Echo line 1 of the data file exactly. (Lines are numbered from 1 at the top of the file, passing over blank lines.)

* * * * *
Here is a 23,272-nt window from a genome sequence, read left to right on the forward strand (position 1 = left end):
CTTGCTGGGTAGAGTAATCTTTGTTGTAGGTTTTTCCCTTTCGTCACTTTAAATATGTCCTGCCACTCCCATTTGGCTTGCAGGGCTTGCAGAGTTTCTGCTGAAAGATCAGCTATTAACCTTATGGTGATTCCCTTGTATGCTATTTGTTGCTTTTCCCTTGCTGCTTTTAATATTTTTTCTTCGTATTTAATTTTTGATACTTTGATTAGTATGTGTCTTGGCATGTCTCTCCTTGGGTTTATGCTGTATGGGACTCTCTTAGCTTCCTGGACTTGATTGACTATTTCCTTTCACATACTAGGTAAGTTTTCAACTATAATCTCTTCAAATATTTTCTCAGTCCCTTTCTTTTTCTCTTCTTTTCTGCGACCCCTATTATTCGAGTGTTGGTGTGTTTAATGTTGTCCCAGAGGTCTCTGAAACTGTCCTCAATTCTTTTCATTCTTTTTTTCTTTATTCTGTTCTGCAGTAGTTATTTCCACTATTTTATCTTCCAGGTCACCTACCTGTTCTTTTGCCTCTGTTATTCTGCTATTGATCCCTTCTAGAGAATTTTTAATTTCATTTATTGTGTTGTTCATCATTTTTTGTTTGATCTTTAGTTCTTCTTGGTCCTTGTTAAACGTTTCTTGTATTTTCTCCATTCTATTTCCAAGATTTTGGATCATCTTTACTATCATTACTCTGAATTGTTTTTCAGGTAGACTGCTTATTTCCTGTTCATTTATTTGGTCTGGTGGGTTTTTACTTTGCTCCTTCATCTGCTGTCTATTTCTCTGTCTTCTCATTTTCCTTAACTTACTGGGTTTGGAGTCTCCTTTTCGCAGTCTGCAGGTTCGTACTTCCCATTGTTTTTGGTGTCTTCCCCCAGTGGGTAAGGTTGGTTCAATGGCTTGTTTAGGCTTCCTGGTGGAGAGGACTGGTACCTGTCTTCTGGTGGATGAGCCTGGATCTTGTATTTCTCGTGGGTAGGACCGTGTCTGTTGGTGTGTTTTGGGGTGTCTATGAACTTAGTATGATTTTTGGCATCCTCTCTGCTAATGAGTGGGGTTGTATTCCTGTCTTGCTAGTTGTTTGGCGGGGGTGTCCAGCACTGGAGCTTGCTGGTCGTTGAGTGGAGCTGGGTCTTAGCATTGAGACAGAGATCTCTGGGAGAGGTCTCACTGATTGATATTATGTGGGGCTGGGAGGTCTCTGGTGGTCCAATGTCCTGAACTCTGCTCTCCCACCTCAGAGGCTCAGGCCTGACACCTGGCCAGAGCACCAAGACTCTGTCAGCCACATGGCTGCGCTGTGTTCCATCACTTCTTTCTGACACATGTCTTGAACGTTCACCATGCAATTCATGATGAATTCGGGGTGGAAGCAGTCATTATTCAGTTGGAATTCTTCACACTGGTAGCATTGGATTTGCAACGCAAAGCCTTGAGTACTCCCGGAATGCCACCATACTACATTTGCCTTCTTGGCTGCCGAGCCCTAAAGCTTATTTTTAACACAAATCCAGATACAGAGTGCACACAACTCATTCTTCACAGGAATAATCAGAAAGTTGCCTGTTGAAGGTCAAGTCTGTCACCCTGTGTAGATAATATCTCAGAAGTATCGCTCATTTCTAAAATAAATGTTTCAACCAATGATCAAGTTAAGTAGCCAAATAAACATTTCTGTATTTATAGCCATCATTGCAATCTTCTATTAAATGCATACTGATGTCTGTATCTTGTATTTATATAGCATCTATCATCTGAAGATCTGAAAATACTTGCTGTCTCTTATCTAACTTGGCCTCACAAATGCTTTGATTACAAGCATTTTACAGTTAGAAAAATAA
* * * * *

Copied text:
Here is a 23,272-nt window from a genome sequence, read left to right on the forward strand (position 1 = left end):